I've also started to notice that Carmen has a 'tell' before things start to fall apart. When she's starting to think that she might want to exit stage left (or right depending on what rein we're on) she gets marginally heavier on the inside rein. That heaviness increases as her tension mounts and my instinct is to take more of the inside rein and loosen the outside. Now I over ride that impulse and take more outside and then ask her to soften to the inside using inside leg and pulsing the inside or opening the inside rein. I have to make sure that, whatever else happens, I make sure that the outside always has a little more pressure. And, miraculously, she softens, drops her head and breathes out and we carry on. Nine times out of ten. Which I'll take. 

But wait, I hear you ask, I thought you said this was a lesson recap? 

You are right, my patient reader, it is. I just wanted to share a little as a precursor. This time for my lesson Julia was watching and took a ton of video and photos. 

Our lesson starts pretty much the same- I recap what's bene happening and what I'm struggling with. Mostly it's about keeping her straight or shoulder fore. Although it's improving. The biggest issue is that when Carmen wants to look outside she actively resists. I can't let her not give to the inside but I have to soften even before she does so there's something to relax to. 

Jane has been helping me feel when Carmen gets fast in front and dragging her front end along (like a slinky toy). She gets me to slow her down and the let her out. It takes a lot of concentration. But as we go along her ears get floppy and she follows the rein to drop her neck. According to Jane I'm getting better at being elastic with my rein so that I'm not holding and then dropping the contact.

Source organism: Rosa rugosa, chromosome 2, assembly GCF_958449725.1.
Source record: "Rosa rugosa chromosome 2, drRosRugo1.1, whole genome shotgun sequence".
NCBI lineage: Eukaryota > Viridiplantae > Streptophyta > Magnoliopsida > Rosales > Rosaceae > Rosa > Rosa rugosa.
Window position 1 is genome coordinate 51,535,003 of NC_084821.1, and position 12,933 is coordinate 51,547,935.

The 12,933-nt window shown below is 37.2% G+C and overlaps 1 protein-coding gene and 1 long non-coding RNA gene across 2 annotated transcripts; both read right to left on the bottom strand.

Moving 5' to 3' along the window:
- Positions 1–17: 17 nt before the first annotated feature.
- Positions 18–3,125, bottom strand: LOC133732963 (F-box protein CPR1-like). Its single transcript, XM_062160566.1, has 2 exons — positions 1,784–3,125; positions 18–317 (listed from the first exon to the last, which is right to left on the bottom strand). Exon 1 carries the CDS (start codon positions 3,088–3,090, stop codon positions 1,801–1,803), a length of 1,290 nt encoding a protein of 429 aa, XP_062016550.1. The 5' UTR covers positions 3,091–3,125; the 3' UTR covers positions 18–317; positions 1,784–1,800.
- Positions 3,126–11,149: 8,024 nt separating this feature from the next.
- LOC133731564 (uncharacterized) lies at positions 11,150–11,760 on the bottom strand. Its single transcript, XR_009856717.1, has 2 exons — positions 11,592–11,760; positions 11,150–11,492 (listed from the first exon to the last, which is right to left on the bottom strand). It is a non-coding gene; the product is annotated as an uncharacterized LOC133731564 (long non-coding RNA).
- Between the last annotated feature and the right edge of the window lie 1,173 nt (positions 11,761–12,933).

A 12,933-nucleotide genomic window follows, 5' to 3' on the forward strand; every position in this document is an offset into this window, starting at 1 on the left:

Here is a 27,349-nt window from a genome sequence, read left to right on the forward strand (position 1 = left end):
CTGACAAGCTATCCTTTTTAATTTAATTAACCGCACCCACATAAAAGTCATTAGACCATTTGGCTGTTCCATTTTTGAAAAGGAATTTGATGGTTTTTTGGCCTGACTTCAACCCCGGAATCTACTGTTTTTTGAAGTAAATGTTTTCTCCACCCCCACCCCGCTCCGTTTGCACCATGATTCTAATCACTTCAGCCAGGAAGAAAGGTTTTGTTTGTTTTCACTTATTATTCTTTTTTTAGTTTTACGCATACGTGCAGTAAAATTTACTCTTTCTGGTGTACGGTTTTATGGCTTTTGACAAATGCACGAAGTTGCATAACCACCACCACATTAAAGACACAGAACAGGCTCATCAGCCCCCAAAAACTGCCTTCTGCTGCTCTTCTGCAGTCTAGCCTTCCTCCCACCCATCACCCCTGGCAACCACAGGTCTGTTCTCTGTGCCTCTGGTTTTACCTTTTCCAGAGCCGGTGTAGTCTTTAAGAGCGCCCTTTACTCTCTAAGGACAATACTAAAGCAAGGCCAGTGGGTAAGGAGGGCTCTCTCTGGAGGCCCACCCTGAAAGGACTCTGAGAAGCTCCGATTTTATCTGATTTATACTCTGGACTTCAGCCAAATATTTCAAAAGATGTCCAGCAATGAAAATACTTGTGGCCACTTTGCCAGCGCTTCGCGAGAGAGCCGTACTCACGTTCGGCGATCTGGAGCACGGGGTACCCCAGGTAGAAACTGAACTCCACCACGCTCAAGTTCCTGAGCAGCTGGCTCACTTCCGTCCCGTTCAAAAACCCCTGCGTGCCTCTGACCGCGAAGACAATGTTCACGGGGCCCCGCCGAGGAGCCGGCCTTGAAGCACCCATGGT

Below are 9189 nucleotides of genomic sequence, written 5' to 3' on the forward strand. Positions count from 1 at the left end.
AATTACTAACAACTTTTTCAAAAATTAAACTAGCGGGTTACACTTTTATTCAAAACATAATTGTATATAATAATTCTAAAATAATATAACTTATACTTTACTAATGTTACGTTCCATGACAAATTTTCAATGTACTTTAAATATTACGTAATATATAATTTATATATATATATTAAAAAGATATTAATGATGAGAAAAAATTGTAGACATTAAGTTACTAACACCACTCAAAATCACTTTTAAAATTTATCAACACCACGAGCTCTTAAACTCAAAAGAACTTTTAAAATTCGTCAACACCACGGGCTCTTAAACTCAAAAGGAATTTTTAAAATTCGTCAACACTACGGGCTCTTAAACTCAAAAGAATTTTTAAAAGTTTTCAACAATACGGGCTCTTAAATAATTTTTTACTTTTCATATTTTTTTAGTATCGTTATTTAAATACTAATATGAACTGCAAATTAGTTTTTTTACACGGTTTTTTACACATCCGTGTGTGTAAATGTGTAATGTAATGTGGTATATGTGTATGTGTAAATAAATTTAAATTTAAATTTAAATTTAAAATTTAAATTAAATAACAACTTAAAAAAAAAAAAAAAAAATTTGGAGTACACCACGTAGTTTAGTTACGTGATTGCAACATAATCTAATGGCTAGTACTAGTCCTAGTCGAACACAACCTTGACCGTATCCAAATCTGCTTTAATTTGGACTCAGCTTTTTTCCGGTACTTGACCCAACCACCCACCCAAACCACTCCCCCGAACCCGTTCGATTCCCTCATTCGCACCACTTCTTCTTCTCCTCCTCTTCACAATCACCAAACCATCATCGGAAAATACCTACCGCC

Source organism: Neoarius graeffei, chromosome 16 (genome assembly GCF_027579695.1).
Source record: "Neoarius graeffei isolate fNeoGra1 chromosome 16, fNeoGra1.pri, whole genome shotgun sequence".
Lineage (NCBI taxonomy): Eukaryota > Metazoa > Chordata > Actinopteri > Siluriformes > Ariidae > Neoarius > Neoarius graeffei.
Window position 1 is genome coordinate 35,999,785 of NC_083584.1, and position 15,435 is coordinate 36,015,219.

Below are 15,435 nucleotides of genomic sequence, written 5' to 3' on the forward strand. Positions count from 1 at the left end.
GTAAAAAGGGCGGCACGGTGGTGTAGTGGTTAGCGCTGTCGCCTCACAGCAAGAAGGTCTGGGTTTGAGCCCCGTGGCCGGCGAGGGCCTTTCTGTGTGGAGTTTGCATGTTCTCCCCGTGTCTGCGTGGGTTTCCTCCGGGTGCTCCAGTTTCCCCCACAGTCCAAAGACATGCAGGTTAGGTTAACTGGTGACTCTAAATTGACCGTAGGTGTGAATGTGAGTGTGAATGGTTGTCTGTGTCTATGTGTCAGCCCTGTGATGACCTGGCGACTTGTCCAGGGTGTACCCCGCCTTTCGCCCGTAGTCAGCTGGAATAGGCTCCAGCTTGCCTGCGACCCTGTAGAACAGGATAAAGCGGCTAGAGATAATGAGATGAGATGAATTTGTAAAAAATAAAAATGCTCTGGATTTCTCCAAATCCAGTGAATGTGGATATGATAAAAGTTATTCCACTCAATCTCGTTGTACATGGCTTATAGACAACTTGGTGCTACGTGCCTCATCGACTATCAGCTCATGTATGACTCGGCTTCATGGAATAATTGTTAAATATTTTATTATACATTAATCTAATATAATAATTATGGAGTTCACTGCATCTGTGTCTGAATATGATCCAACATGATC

What is also much better is our transitions and gaits.

 It takes a lot of work. Like a lot. But it's working and I really love it. 

There's a lot to love about this photo, even if she's curling behind the vertical. Right after I was told to soften to let her out a bit. 

Jane makes us work hard while making me feel like we can definitely do it. Even when we fail: 

You may notice that I'm back in my dressage saddle. I'm finding that I feel very solid in it. The spanish saddle is still there for me and it's clearly helped me with my position. 

The weather was hot (for October) and poor Carmen was sweaty. But also working. 

At one point she bumped my leg against the rail. It happened to be the board that's split and held up by a fingernail. Of course that became a real threat to Miss Carmen. But no matter- we were to keep riding by it in shoulder in. 
Carmen convinced that we are clearly going to die. 
Spoiler alert: we didn't 

This is giving me tools that I know will work at other situations (like shows). So I love it, even if part of me is inside yelling 'danger danger, red alert. 

It's clearly working